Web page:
Now here’s a versus debate to ponder: Greek gods versus Norse gods; who would win? Normally these affairs would be fought out in endless forum debates. Sometimes a catchy song or rap would be written to play out the fight. However, any anime fan knows there’s only one way to settle a dispute: with a children’s card game! Enter Kanzume Goddess!
Kanzume Goddess is a competitive deck building game developed by Bianfeng Network Science and Technology, a Chinese gaming company (I guess). The game was localized for English speaking audiences by Japanime Games, who specializes in bringing anime-themed table top games to the masses. After a successful Kickstarter campaign and a wait longer then anyone would like, Kanzume Goddess reached the retail distribution chain. So, how does it stack up?
Quite well, in the literal sense. Being the only deck building game in existence to come in a can, you can quite easily stack them up one on top or another or in a pyramid. The can style packaging is compact enough to fit in any travel bag but sturdy enough to be a blunt weapon (Note: I have never used Kanzume Goddess’ packaging as a weapon nor do I endorse using it as one. Also, it may trigger metal detectors should you actually put in your travel bag during a flight). The fatal flaw in the can design is that it becomes inadequate should you decide to sleeve the game cards into card protectors. In that event, the packaging would have a good second life as a coin bank should you or a friend have any capability in metal working.
The art also stacks up; as in “Dang, all of this card art is full of stacked chicks!” If you want to look at well-drawn breast, then this is the card game to get! There’s side boob, under boob, big boobs, and just plain old boobs! The fanservice is strong with one. It’s so strongthat it’s the first thing a lot of new players tend to notice. In fact, I would say that it’s overpowering, even. Despite the mountains of cleavage to gawk at, there’s actually a respectable game behind all those giant peaks.
As I was playing, I got a huge déjà vu feeling from my causal Magic: The Gathering days. One of the play modes is “Individual Match” where you and up to five friends go royal rumble on each other until only one goddess remains standing. Deciding who to attack, weighing who the real threat is, and bluffing yourself out of other people’s radar is just some of the multiplayer mayhem you’ll experience as you play. The other mode is “Team Match” where your team wins by defeating the main god of the other team. The other players are support gods who run interference and/or defense depending on your taste. I never had the chance to run this mode, but it does remind me of the Emperor format. Emperor is quite fun if you can get through the logistical problem of finding three or five other people to play with.
This game also reminds of the Ascension deck building game. In that game, (most of) the cards you can recruit come from one common pool of cards that get replenished from a single pile. That’s a lot easier to set and clean up after then picking ten different card types to go through every single game like in Tanto Cuore. It also has the benefit of players competing over the choice cards because someone else just might take the card you want if you don’t get it first.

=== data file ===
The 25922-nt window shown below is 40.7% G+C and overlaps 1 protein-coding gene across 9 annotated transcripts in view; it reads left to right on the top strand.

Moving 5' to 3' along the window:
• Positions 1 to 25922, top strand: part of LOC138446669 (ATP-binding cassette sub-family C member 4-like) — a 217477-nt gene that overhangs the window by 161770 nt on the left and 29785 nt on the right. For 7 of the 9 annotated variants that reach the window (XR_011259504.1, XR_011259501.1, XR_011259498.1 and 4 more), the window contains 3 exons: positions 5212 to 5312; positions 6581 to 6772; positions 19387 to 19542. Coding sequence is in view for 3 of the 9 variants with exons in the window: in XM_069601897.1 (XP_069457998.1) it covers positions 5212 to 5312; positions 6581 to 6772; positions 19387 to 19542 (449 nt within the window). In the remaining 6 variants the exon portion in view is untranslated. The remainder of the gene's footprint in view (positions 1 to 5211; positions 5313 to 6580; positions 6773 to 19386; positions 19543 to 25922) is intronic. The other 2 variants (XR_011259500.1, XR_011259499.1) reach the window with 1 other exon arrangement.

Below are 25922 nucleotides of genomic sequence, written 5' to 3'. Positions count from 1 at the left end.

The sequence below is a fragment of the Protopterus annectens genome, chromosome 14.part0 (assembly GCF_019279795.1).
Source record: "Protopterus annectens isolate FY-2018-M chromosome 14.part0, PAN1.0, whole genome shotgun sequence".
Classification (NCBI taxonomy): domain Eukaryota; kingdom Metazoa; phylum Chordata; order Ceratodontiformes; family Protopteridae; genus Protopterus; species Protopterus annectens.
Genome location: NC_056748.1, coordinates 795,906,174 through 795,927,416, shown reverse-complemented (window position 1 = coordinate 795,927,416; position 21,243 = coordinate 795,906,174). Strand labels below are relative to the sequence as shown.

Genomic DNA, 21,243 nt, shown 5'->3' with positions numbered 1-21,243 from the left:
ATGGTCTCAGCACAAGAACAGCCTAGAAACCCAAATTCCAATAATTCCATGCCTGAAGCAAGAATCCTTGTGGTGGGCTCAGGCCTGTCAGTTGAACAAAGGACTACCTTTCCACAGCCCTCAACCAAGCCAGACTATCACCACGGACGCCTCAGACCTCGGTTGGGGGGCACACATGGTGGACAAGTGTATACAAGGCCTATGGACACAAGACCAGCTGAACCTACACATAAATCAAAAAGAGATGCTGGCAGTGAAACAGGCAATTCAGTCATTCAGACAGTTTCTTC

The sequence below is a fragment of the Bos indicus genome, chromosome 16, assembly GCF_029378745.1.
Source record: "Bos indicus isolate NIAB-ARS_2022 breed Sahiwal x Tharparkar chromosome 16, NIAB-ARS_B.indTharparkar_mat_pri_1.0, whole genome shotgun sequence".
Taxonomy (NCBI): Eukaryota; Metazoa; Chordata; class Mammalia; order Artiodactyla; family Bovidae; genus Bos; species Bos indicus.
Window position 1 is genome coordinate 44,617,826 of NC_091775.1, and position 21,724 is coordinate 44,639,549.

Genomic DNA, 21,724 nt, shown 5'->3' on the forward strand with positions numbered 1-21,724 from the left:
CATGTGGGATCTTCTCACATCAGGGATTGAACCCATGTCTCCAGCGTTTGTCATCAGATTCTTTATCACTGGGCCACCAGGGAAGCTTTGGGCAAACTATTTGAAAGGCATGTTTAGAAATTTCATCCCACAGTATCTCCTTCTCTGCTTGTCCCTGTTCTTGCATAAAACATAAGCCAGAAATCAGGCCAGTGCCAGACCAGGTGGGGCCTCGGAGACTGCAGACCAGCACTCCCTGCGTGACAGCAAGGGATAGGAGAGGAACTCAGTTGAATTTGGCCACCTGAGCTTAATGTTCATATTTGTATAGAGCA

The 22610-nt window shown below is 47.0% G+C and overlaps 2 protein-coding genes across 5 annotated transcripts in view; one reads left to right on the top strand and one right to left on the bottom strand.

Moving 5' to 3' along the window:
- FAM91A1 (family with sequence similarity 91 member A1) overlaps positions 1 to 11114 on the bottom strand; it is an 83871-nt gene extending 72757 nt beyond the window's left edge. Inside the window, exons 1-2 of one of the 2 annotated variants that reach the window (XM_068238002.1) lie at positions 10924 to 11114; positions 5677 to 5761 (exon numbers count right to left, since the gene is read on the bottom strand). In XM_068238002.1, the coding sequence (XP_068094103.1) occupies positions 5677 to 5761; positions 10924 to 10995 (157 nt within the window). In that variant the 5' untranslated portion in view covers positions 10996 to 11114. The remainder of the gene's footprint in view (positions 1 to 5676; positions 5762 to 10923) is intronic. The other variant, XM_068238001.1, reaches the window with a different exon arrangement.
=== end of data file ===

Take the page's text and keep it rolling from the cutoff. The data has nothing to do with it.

Kanzume Goddess is more then a retread of other deck building games though. One unique aspect is that you get to play as a goddess (or god). Each goddess comes with two or more special abilities. Some abilities are offensive, some are defensive, and some synergise quite well with another goddess. Each goddess’ unique set of powers encourages their own style of play, making each game a little different with their own personality and different match ups.
Another important thing to consider is the Color Restraint rule. Warrior cards are the things that win you games but you can normally only play one a turn. However, each warrior has a color and a color restraint. For example, a warrior’s color could be green and her color restraint is red. If you have a red warrior, you can play it for free after the first one because its color matches the color restraint. So you can play a red warrior after that, and then a sliver one because it matches the red’s color restraint, and then a yellow warrior because it matches the sliver one’s color restraint. Get what I’m saying? With some foresight and planning, you can create some powerful combos.
One very important thing to note is that you put cards you recruit on top of deck instead of in your discard pile. I’ve been playing it wrong the whole time! I just learned of that rule as I was writing this review! Man, I feel foolish and dumb. In most deck building games, you put the cards you recruited into your discard pile. Putting your recruited cards on top of your deck has profound tactical implications.
In light of this information, I need to reconsider my personal opinion of the game. In the couple of times I played it, I found the game to drag because attack cards were hard to come by and they kept getting blocked when ever I played them. Given a choice between this and Tanto Cuore, I would pick Tanto Cuore every time (I just can’t resist cute maids!). Having said all of that, I still recognize that Kanzume Goddess is a solid representative of the deck building genre. It’s a good game and many people will like it. I feel like I’m talking about a modern military shooter because even if it’s good, there are so many other options out there that are super good. It’s somewhere between good and great, and that’s close enough for me. I guess the only way to find out if this game really is for you is to play. I’m certainly willing to try this game, and you should too!